Gases or 'Green House Gases' are essays published by Green House Think Tank which explore a particular, usually topical issue or subject.

Green House Think Tank

Climate Emergency: Economics, Politics, Honesty

This Framing Paper by Jonathan Essex on behalf of Green House Think Tank outlines areas of focus for our forthcoming project. Green House is grappling with what this all means in practice and welcomes contributions and collaboration.

Nadine Storey

A Green Vision for English Devolution

Whilst recognising the limitations of the current system of English devolution, should the Green Party also take the opportunity to propose a radical alternative vision for devolution?

John Foster

Climate and Justice

John Foster links climate, justice and morality in a way which readers may not be expecting. He argues that instead of seeing our responsibilities here as obligations of justice, now very much the standard story, we need to contrast them with the kind of obligation which justice imposes on us.

John Foster

Averting climate catastrophe – can democracy cut it?

How should people respond to the Climate Emergency? This gas is an exchange between Jem Bendell, and John Foster around a critical question of our times: Can democratic action now avert climate and ecological catastrophe. If so, in what form? If not, shouldn’t we be considering alternatives?

Simon Pirani

India’s ‘Green Hydrogen’ project needs critical examination

In this article, first published by The Wire (India), Pritam Singh and Simon Pirani question the Indian government’s approach to the use of “green” hydrogen. There are important parallels with the issues raised in the Green European Foundation’s Greening Hydrogen report published in 2021.

John Foster

Beyond the Fish Tank

John Foster considers the illuminating thought-experiment and homely but compelling analogy in Dougald Hine's book 'At Work in the Ruins: Finding Our Place in the Time of Science, Climate Change, Pandemics, and All the Other Emergencies'.

John Foster

Do You Want to Know the Truth?

John Foster reviews Rupert Read's 2022 book, written for all who find themselves confronted, in the stark glare of climate truth, by Lenin’s famous question: what is to be done?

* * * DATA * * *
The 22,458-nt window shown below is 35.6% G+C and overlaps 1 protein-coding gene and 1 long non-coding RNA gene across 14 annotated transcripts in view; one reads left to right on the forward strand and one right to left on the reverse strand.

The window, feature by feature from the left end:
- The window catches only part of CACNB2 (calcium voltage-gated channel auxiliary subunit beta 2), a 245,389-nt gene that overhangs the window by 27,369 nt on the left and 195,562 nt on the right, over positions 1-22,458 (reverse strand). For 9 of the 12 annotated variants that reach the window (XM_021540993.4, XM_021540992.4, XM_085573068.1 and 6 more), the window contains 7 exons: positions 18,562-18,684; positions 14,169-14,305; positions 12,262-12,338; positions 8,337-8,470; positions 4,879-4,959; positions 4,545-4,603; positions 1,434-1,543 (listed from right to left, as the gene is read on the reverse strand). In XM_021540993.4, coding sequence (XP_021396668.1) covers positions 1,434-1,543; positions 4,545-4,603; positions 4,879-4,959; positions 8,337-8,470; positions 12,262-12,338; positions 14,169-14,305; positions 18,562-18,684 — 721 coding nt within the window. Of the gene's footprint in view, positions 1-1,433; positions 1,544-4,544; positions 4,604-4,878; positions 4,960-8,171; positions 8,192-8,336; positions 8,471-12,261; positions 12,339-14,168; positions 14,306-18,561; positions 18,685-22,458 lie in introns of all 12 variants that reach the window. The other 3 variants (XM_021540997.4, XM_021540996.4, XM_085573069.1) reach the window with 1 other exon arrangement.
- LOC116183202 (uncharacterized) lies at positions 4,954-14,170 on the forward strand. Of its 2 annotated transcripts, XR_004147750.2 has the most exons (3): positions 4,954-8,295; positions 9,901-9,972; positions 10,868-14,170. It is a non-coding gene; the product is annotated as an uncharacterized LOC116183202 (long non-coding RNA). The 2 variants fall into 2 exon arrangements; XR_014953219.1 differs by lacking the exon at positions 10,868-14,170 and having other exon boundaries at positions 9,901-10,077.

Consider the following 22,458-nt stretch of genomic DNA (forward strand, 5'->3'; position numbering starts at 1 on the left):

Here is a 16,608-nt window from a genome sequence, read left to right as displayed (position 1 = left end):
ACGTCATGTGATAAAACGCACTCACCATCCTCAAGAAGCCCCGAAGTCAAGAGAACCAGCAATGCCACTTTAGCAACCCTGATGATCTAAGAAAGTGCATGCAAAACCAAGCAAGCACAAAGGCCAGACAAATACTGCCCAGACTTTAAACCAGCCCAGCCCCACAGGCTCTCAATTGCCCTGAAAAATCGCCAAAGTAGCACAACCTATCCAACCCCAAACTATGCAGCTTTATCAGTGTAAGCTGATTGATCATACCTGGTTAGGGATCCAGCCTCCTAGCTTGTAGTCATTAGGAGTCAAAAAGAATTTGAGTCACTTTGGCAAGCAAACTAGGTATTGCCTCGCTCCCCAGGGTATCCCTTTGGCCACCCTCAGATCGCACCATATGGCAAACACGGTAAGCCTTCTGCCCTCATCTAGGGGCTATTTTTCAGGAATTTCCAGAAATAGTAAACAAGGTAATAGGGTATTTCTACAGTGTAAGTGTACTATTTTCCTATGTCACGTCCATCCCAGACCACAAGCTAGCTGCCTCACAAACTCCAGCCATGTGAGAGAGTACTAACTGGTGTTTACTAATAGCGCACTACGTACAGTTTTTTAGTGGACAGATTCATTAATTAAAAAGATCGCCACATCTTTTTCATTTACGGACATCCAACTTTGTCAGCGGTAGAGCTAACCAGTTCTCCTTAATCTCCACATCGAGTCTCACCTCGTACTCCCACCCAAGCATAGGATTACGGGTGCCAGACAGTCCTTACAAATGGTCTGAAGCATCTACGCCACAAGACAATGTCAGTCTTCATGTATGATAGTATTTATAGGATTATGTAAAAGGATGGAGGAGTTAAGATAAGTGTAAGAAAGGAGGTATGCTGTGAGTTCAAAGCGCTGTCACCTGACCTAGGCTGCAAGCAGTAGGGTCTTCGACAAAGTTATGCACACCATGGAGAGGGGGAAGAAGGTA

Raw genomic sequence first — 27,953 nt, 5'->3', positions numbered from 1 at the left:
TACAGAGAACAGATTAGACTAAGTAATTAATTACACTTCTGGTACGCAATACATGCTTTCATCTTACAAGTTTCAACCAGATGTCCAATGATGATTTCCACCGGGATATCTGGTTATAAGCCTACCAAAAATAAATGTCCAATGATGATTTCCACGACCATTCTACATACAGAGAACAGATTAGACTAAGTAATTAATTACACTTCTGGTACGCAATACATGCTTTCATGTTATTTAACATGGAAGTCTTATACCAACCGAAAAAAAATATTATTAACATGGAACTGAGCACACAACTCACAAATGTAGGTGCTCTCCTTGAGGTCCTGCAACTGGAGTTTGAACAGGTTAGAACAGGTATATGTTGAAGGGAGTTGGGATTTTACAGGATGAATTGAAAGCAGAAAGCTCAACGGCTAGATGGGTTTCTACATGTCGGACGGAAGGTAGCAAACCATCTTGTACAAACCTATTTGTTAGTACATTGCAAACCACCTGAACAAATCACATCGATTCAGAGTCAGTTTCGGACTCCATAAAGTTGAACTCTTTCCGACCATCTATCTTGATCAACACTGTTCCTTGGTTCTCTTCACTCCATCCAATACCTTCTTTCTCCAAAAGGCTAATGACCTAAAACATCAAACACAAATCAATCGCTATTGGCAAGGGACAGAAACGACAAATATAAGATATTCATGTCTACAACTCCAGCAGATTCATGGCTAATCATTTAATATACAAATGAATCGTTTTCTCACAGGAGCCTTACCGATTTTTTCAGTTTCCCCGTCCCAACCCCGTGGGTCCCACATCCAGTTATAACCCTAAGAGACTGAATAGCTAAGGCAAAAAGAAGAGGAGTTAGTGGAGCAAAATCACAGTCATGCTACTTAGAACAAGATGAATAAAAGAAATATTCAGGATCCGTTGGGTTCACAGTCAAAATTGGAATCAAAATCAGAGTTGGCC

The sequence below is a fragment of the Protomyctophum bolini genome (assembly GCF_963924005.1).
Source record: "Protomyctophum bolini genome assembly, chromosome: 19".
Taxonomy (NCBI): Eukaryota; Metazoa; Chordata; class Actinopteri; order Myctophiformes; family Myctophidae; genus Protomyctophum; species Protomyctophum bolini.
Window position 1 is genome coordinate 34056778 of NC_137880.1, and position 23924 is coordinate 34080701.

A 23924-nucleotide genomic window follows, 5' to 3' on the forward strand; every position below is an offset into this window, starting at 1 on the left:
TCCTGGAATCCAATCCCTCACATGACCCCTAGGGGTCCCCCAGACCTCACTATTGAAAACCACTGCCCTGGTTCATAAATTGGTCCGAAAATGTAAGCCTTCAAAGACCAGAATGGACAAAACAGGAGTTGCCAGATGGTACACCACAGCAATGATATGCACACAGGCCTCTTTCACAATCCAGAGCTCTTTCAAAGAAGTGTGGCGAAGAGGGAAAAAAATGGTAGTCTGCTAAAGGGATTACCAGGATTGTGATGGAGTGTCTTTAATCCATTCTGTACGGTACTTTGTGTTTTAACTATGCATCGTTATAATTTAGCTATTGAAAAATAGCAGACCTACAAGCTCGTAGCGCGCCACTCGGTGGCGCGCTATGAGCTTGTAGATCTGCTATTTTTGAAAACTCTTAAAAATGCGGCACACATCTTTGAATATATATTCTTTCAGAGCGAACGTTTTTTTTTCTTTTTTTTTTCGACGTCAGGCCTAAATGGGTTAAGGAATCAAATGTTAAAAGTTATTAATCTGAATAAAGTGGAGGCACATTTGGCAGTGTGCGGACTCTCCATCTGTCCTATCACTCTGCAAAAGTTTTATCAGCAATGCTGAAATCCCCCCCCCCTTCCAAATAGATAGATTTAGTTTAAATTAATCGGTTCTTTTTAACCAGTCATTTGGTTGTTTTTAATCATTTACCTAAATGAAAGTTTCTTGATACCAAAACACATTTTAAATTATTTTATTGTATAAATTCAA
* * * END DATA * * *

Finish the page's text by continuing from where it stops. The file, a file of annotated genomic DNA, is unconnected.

Robert Magowan

A Climate of Disruption

The inevitable upheaval as the consequence of our regime of accumulation is well and truly upon us. Today, every aspect of our daily lives seem to be unravelling. How can we exist in an age of multiple escalating forms of disruption? Can we envisage ways to work with and through that disruption?

Andrew Mearman

Finance-based transition solutions: approach with caution

Andrew presents the fundamental criticisms made by economists Clive Spash and Frédéric Hache of the influential Dasgupta Review of the economics of biodiversity. Whether or not these criticisms are persuasive, their review points to significant dangers lurking in the financialisation of Nature.

John Foster

Rethinking consumerism

In this extended review article, John Foster considers some recent thinking on living within limits, and discusses the implications for Green House’s current ‘Rethinking Demand’ project.

Ciara Shannon

Woodhouse Colliery. The Great Carbon Carbuncle?

Ciara Shannon considers some of the carbon risks if Woodhouse Colliery were to go ahead and highlights some alternative opportunities. She ends by thinking about the area's sizeable, historical carbon debt.

Prashant Vaze

Nuclear Power and the contradictions of the UK’s Energy Security Strategy

UK's Energy Security Strategy backs nuclear over greater renewables and energy efficiency. It risks increasing prices and failing to meet future electricity demand. The tools used to make nuclear investor friendly should be used for energy efficiency instead.